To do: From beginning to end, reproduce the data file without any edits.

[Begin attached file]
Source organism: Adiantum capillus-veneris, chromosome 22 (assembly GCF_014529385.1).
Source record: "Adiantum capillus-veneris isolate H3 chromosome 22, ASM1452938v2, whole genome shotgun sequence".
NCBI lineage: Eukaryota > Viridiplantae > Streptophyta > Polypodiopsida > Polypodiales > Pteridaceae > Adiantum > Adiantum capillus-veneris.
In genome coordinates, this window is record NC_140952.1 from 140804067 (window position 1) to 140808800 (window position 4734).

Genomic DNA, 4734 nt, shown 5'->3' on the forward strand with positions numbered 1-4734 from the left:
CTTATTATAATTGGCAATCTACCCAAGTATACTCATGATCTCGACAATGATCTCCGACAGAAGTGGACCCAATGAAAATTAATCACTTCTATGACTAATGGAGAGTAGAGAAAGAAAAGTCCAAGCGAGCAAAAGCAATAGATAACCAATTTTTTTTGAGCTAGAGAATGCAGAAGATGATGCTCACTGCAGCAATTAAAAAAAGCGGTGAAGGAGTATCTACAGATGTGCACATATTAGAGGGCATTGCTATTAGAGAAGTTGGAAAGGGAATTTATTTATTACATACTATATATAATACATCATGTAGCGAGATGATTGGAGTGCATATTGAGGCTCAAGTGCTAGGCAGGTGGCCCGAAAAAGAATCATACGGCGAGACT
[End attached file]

Source organism: Adiantum capillus-veneris, chromosome 22 (assembly GCF_014529385.1).
Source record: "Adiantum capillus-veneris isolate H3 chromosome 22, ASM1452938v2, whole genome shotgun sequence".
NCBI lineage: Eukaryota > Viridiplantae > Streptophyta > Polypodiopsida > Polypodiales > Pteridaceae > Adiantum > Adiantum capillus-veneris.
In genome coordinates, this window is record NC_140952.1 from 140804067 (window position 1) to 140808800 (window position 4734).

Genomic DNA, 4734 nt, shown 5'->3' on the forward strand with positions numbered 1-4734 from the left:
CTTATTATAATTGGCAATCTACCCAAGTATACTCATGATCTCGACAATGATCTCCGACAGAAGTGGACCCAATGAAAATTAATCACTTCTATGACTAATGGAGAGTAGAGAAAGAAAAGTCCAAGCGAGCAAAAGCAATAGATAACCAATTTTTTTTGAGCTAGAGAATGCAGAAGATGATGCTCACTGCAGCAATTAAAAAAAGCGGTGAAGGAGTATCTACAGATGTGCACATATTAGAGGGCATTGCTATTAGAGAAGTTGGAAAGGGAATTTATTTATTACATACTATATATAATACATCATGTAGCGAGATGATTGGAGTGCATATTGAGGCTCAAGTGCTAGGCAGGTGGCCCGAAAAAGAATCATACGGCGAGACT